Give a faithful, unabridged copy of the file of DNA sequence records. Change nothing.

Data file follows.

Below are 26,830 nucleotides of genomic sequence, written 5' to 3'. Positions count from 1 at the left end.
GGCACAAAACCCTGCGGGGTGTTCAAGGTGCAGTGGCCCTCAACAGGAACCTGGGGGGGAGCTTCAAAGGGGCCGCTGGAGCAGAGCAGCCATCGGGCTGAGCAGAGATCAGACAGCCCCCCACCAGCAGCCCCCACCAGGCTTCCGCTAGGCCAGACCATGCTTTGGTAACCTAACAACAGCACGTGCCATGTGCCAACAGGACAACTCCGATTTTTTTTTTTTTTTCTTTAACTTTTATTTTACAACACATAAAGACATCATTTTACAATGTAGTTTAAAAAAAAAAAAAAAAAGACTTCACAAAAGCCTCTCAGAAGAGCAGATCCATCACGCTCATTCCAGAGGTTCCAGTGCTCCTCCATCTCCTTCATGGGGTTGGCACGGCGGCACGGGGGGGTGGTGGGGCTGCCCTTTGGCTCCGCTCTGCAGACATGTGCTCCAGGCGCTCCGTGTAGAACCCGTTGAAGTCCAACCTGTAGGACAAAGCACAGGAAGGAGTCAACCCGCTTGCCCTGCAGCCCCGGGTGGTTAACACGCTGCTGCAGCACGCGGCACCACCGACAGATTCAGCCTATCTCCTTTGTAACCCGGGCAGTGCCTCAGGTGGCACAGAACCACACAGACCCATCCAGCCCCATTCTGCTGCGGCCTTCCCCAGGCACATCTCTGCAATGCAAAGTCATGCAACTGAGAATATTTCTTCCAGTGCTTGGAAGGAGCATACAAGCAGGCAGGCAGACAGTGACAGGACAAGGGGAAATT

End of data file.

Below are 26,830 nucleotides of genomic sequence, written 5' to 3'. Positions count from 1 at the left end.
GGCACAAAACCCTGCGGGGTGTTCAAGGTGCAGTGGCCCTCAACAGGAACCTGGGGGGGAGCTTCAAAGGGGCCGCTGGAGCAGAGCAGCCATCGGGCTGAGCAGAGATCAGACAGCCCCCCACCAGCAGCCCCCACCAGGCTTCCGCTAGGCCAGACCATGCTTTGGTAACCTAACAACAGCACGTGCCATGTGCCAACAGGACAACTCCGATTTTTTTTTTTTTTTCTTTAACTTTTATTTTACAACACATAAAGACATCATTTTACAATGTAGTTTAAAAAAAAAAAAAAAAAGACTTCACAAAAGCCTCTCAGAAGAGCAGATCCATCACGCTCATTCCAGAGGTTCCAGTGCTCCTCCATCTCCTTCATGGGGTTGGCACGGCGGCACGGGGGGGTGGTGGGGCTGCCCTTTGGCTCCGCTCTGCAGACATGTGCTCCAGGCGCTCCGTGTAGAACCCGTTGAAGTCCAACCTGTAGGACAAAGCACAGGAAGGAGTCAACCCGCTTGCCCTGCAGCCCCGGGTGGTTAACACGCTGCTGCAGCACGCGGCACCACCGACAGATTCAGCCTATCTCCTTTGTAACCCGGGCAGTGCCTCAGGTGGCACAGAACCACACAGACCCATCCAGCCCCATTCTGCTGCGGCCTTCCCCAGGCACATCTCTGCAATGCAAAGTCATGCAACTGAGAATATTTCTTCCAGTGCTTGGAAGGAGCATACAAGCAGGCAGGCAGACAGTGACAGGACAAGGGGAAATT